How the Oil Industry Uses IoT to Sweat Assets

An asset-intensive business 

The oil industry has to put more of its capital into physical assets, including drilling platforms, pipelines, pumps, and tanks, than many other industries. And these complex assets are often in remote and challenging environments. Repairs are expensive, and the business consequences for service interruption are significant.

New IoT implementations are helping oil field operations keep assets functioning, and, by guaranteeing uptime, allowing companies to reduce the amount of expensive backup equipment they need to keep in inventory. The money that is no longer tied up in replacement assets can be used more productively elsewhere.

In an industry stressed by low oil prices, these savings are significant. The old manufacturing term for getting the maximum out of assets is “sweating the assets”. The IoT helps the industry get the most out of assets, while keeping them in operation.

For a good example of how IoT-enabled asset management in the oil industry works in practice, it helps to look at something that might seem fairly mundane: pumps.

No more gushers

In old movies, an oil strike is always announced by a gusher, with an oil fountain high into the air. That remains the iconic image of oil drilling. 

Gushers were always expensive disasters, injuring workers and destroying equipment, but aside from that, most new wells simply don’t have that kind of pressure, and what pressure there is drops as the well matures.

So getting the oil out requires some kind of artificial lift, in the form of pumps. 

One of the most common pump types in current use is the electric submersible pump (ESP). According to GE Oil & Gas, there are more than 130,000 ESPs installed worldwide, and more than 60 percent of the world’s oil production comes through them. These pumps work in land and sea bed wells up to 12,000 feet deep, at temperatures up to 300° F, pumping oil at pressures up to 5,000 pounds per square inch. They are the workhorses of modern oil production.

The costs of downtime

Pumping crude oil is hard on equipment. Oil of variable viscosity comes combined with water, gas, sand, or scale, all of which affect pump performance and life. Because of the variety of challenges the pumps can face, ESP failure has been hard to analyze and predict.

And many wells are themselves are in remote and inhospitable locations, where asset replacement is difficult and expensive. Hilcorp Energy Company estimates that an ESP failure in one of its offshore pumps in Alaska can cost the company $100,000 to $300,000 a day in lost production. 

The industry has been aware the knowledge of how ESPs fail can only be based on extensive data from all types of installations, so they have established a database for tracking those failures, ESP-RIFTS. These are mostly not failures tracked by sensors, but post-failure analyses of over 107,000 ESP failures worldwide, collected since 1999.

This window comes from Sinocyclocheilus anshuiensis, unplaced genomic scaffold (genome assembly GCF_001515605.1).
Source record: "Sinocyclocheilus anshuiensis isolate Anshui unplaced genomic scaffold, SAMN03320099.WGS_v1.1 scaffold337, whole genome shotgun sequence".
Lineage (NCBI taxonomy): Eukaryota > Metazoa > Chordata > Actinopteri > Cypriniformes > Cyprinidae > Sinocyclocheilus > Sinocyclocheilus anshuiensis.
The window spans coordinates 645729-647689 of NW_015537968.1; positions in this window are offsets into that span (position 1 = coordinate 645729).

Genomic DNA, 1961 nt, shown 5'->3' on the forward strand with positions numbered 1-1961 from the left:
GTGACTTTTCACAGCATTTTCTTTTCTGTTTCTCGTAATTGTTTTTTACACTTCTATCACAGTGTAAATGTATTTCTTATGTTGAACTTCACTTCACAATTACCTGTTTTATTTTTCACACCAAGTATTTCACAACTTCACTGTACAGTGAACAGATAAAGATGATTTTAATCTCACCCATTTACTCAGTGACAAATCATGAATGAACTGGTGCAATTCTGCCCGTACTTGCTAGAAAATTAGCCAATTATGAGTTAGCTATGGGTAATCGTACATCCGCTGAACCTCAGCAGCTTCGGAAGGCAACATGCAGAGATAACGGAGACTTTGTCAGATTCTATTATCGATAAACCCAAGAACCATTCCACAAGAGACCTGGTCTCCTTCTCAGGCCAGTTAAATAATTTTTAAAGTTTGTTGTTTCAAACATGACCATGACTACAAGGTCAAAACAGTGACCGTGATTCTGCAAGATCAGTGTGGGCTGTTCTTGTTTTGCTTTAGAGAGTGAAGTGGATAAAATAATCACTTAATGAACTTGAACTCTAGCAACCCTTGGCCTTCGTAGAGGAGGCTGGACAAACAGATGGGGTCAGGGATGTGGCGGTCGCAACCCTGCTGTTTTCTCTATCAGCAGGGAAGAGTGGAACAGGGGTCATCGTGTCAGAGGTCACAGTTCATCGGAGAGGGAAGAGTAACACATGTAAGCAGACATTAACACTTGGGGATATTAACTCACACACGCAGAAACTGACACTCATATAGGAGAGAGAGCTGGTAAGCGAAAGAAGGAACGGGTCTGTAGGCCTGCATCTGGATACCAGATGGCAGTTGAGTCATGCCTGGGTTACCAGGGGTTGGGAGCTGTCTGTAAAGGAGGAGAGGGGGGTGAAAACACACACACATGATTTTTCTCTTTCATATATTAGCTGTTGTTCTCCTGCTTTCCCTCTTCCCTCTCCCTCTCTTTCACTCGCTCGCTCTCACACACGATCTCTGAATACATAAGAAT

IoT sensors will increasingly provide real-time data on ESP operations and failures. But this already-collected historical data is invaluable for creating algorithms to predict and anticipate pump failure.

Giving visibility down the well
Installed ESPs no longer just vanish down a well until oil stops coming up and they need to be replaced. Sensors now monitor current leakage, discharge and intake pressures, intake and winding coil temperatures, and vibration. Each of these is associated with particular issues that can lead to damage and failure—and there are many different ways for such a pump to fail.

Even as sensors and data processing give operators a clearer view of the state of the pump, the pumps themselves are becoming more responsive and flexible. Changes in viscosity, temperature, and amount of solids can cause pump malfunctions, and eventually, failure. In response to sensor data, the pump can slowed to reduce vibration, sped up to move more cooling fluid past the motor, or even reversed to remove solids.

All of these can significantly increase both pump efficiency and life. Sensor networks also allow a single engineer to monitor vastly more pumps than before. Given the anticipated shortfall in trained personnel the oil industry is facing, this is badly needed.

And if an ESP is finally reaching the end of its useful life, tracking when it will fail allows for maintenance efficiencies, by scheduling maintenance and replacement of other parts of the well for the same maintenance visit that replaces the ESP. 

Predicting and anticipating performance problems

Companies like Ayata have been working on implementations to monitor and improve ESP lifetime performance through data analytics. Each small increase in efficiency and pump life have a significant effect on overall production costs, allowing oil producers to compete even as prices are low.

Image by Paul Lowry on Flickr (CC by 2.0)